Captains courageous

Martin Crowe in action during the semifinal against Pakistan in the 1992 World Cup. He scored 91, but missed the second session owing to knee injury and it proved costly for New Zealand.-N. SRIDHARAN

For the sheer weight of their performances and creative skills, Martin Crowe and Stephen Fleming are without peers in New Zealand's World Cup history, writes G. Viswanath.

Of the New Zealand cricketers, none has made a terrific impact in the World Cup like Martin Crowe and Stephen Fleming. Fast bowler Shane Bond bowled at frightening speeds and rocked the rival batting line-ups in South Africa four years ago. Glenn Turner scored an unbeaten 171 against East Africa and 114 not out against India in the 1975 Prudential World Cup. All-rounders Chris Cairns and Chris Harris have left some good memories too, while Richard Hadlee piloted New Zealand to memorable victories against Pakistan and England — both at Edgbaston — in 1983. But for the sheer weight of their performances and creative skills Crowe and Fleming take the top places.

After four failed attempts, New Zealand, jointly hosting the 1992 World Cup with Australia, prepared well for the competition with Crowe at the helm. Troubled by an injured knee, his participation appeared to be in doubt. But allaying all fears that his left knee would not hold out, the New Zealand captain took guard at 13 for two in the first match against Australia at Eden Park, Auckland. He collared the Aussie attack that included Craig McDermott and Bruce Reid and made a superlative 100 not out off 134 balls with 11 boundaries.

Following his spectacular batting effort, Crowe broke convention and surprised the Australians by introducing off-spinner Dipak Patel in the second over itself. On a slow Eden Park pitch, Patel bowled 10 overs for 36 runs and claimed the wicket of skipper Allan Border very cheaply. Medium pacers Gavin Larsen, Chris Harris and Rod Latham were equally economical as New Zealand shocked its trans-Tasman rival by 37 runs despite David Boon's hard-fought century.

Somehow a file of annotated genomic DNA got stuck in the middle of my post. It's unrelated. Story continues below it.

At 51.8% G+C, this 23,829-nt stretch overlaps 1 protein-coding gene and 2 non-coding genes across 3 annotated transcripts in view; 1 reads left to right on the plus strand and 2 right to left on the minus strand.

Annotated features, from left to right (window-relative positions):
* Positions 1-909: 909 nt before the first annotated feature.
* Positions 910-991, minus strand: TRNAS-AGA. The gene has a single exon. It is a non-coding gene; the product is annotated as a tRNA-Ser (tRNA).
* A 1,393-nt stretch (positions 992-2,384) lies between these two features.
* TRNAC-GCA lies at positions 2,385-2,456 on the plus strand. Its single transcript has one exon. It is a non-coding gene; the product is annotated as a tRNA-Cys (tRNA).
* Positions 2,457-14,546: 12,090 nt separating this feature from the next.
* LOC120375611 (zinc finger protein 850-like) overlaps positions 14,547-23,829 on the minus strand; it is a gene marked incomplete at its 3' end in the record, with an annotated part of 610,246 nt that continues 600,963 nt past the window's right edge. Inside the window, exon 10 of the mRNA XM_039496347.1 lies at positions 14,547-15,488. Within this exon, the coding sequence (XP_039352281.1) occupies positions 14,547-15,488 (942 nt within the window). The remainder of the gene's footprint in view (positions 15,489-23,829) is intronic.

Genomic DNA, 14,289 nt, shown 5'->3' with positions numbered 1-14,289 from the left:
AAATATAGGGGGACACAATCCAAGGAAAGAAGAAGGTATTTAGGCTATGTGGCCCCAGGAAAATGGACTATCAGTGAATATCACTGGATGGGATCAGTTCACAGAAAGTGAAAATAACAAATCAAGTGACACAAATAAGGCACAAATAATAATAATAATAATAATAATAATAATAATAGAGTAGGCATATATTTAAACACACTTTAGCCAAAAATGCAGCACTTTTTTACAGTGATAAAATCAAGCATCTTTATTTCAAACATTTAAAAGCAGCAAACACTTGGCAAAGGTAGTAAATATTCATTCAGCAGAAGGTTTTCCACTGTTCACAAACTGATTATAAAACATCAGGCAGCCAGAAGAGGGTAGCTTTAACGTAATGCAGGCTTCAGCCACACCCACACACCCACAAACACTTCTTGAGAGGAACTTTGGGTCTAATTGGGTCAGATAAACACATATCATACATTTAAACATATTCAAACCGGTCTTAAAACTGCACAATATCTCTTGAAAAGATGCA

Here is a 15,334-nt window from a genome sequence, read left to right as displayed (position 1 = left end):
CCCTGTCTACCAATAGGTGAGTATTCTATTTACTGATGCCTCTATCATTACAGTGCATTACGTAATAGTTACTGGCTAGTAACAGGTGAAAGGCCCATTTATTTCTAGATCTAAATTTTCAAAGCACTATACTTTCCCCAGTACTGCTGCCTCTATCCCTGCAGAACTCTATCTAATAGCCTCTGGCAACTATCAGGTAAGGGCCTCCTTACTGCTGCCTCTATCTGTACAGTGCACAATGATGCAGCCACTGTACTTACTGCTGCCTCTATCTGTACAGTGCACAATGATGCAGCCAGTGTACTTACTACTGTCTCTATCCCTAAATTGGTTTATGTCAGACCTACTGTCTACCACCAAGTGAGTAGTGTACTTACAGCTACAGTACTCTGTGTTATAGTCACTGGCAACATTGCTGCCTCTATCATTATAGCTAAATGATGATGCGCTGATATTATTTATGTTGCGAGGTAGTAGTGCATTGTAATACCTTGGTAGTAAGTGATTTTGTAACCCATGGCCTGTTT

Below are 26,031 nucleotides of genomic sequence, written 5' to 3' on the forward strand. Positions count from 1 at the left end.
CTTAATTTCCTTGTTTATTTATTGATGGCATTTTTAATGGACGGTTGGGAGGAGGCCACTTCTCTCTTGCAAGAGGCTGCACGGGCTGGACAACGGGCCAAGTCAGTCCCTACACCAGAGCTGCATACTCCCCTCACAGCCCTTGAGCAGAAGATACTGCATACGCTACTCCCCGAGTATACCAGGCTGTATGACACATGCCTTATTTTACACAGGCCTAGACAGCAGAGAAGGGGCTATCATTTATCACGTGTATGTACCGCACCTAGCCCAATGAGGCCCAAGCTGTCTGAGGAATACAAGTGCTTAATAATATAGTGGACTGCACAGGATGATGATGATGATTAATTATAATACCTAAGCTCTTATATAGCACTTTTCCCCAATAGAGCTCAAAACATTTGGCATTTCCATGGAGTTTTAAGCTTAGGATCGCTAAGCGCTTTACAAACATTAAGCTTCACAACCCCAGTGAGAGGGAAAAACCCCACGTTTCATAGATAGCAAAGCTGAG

Form deserted Crowe in the next two matches, against Sri Lanka and South Africa, but he was back at his best against Zimbabwe (74 not out), West Indies (81 not out) and England (73 not out). He then scored an attacking 91 in 83 balls (seven fours and three sixes) against Pakistan in the semifinal at Eden Park. However, Crowe's wobbly knee prevented him from taking control in the second session and New Zealand suffered in his absence. Pakistan, helped by Javed Miandad and Inzamam-Ul-Haq, staged a splendid recovery and went through to the final.

Crowe, however, topped the batting averages in the tournament with 456 runs at 114.00.

Four years later in India, New Zealand, backed by Nathan Astles's pyrotechnics (101 in 132 balls) and Dion Nash's superb bowling (three for 26), set off to a winning start against England. However, the team led by Lee Germon failed to get past the quarterfinal stage.

Stephen Fleming was not a hit in the next edition of the World Cup in England. But his breathtaking century against South Africa at the Wanderers in 2003 was worth travelling miles to see. Led by Herschelle Gibbs' fierce onslaught (143 in 141 balls, 19 fours and three sixes) South Africa set New Zealand a huge target of 307. Rain interfered and the target was revised to 226 in 39 overs. After a sparkling opening stand with Craig McMillan, Fleming (722 runs in 23 World Cup matches) went on to score an unbeaten 134 in 132 balls that paved the way for New Zealand's nine-wicket victory.

In the Super Six, New Zealand almost had Australia on the mat after Shane Bond's remarkable six for 23. Chasing 209 for victory, the Kiwis fumbled against Glenn McGrath (three for 29) and Brett Lee (five for 42) and were shot out for 112. Skipper Fleming fought a lone battle scoring 48.